GERMANY: June 17, 2003

BERLIN - The International Whaling Commission (IWC) holds an annual
meeting in Berlin from June 16-19. Following are facts about whaling:

The IWC, which has about 50 member states, imposed a moratorium on
commercial whaling from 1986 because stocks of many whales like the giant
blue whale were close to extinction.

The IWC allows an exception for subsistence catches of whales for indigenous peoples in places including Greenland, Siberia and the U.S. state of Alaska.

Whaling nations argue that stocks of species like the small minke whale have
recovered enough to allow hunts. Opponents say stock estimates are uncertain
and that humans should respect the planet's biggest mammals by leaving them

Whaling has long stirred strong emotions, from Herman Melville's novel
"Moby Dick" to Greenpeace campaigns to "Save the Whale".


NORWAY - Resumed "commercial" hunts of minke whales in 1993, ignoring
the IWC moratorium. Whalers have so far harpooned more than half a 711 quota
set for 2003. The meat is eaten as steaks.

Oslo further angered opponents of whaling by resuming whale meat exports last year, to Iceland and the Faroe Islands, in defiance of a global trade ban. Planned blubber exports to Japan have been stalled by poisonous PCB chemicals in the whale fat.

JAPAN - Carries out whaling for "scientific research" which Tokyo says is allowed by IWC rules even though opponents call it a cover for commercial
hunts. Japan aims for annual catches of up to 440 minke whales in the Antarctic and smaller numbers of minkes, Brydes and sperm whales in the northwest Pacific. The meat ends up in restaurants and sushi bars.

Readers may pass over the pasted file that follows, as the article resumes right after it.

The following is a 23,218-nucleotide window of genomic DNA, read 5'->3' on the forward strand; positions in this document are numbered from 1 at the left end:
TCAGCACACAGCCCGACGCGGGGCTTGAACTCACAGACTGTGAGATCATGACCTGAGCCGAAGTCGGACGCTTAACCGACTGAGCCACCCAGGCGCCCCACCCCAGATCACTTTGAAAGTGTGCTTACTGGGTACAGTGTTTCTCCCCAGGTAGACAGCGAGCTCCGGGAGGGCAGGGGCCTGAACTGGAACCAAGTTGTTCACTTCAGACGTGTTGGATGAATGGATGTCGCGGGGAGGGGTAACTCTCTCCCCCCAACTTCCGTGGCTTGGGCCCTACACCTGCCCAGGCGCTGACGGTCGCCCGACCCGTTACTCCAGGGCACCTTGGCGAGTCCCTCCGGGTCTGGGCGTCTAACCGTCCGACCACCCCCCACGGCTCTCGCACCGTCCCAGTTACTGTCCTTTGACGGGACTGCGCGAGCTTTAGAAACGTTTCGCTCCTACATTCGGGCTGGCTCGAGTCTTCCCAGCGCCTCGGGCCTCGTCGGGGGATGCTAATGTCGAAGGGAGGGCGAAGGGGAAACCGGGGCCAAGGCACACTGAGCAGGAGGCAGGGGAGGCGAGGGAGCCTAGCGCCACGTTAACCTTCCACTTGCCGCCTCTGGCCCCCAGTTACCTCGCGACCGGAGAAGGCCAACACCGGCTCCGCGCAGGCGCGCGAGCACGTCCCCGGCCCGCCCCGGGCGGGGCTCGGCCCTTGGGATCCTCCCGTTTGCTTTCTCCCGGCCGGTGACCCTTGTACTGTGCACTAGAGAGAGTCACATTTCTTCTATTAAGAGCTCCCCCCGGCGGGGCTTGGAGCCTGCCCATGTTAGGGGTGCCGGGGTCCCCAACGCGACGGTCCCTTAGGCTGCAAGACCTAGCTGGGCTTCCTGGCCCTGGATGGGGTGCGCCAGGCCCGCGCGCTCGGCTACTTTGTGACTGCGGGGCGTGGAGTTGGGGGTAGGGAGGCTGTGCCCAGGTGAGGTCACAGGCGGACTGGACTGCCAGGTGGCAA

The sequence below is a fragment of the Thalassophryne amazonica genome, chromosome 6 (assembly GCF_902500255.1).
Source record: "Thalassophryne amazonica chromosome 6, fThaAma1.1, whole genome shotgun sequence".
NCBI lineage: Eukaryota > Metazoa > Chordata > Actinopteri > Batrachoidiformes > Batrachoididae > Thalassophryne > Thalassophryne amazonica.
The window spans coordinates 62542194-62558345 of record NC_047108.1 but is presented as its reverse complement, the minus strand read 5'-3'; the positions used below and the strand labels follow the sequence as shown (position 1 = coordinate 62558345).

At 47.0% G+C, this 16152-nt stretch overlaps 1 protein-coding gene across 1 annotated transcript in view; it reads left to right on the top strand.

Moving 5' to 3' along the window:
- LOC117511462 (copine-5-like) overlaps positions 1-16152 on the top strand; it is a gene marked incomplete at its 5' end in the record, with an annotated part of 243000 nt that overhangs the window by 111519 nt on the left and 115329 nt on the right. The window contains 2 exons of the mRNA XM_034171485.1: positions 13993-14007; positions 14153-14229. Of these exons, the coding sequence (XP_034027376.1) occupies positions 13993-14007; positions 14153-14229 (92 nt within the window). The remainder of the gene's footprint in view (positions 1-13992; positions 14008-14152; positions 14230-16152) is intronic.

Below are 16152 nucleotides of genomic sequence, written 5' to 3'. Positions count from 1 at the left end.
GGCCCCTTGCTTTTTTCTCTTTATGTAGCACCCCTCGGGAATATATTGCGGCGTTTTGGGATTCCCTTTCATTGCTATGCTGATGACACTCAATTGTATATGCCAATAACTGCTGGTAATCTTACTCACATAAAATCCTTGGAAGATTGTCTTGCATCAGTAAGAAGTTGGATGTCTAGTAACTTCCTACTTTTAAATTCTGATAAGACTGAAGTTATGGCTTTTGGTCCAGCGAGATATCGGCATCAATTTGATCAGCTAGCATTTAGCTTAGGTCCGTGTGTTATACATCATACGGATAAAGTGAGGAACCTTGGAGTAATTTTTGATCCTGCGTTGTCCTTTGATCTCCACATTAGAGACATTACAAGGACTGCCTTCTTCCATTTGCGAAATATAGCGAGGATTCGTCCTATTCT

ICELAND - Wants to resume whaling and plans a "scientific research" catch of
100 fin whales, 100 minkes and 50 sei whales a year.


The IWC will consider a proposal for a "Berlin Initiative" to set up a conservation committee in the IWC. Japan has threatened to walk out, fearing it could make the IWC focus merely on safeguarding whales and shift from its original role of regulating catches.

Whalers reckon the IWC is unlikely to approve a resumption of commercial

whaling this year, saying political opposition in nations like the United States is too strong.




The 55th Annual Meeting of the International Whaling Commission took place from 16-19
June 2003, in Berlin, Germany. Among the meeting’s accomplishments was the formalization of the Commission’s role as a conservation body through Resolution 2003-1,
the Berlin Initiative on Strengthening the Conservation Agenda of the IWC. With votes 25 in favor, 20 against and 1 abstention, it established a Conservation Committee to prepare and make recommendations on the IWC’s conservation agenda.

The Commission also established an intersessional group to explore ways to move the
Revised Management Scheme forward. Two proposals for sanctuaries in the South Pacific
and South Atlantic failed to gain the necessary majorities and were rejected. The Commission rejected a proposal by Japan for catch limits of 150 minke whales and 150
Bryde’s whales to be taken by coastal community-based whaling. On scientific permits, it passed a resolution urging countries to terminate or not to commence special permit catches, and another one asking Japan not to continue its special permit catches of Antarctic minke whales. 

For more information, visit: 

and the meeting’s final press release: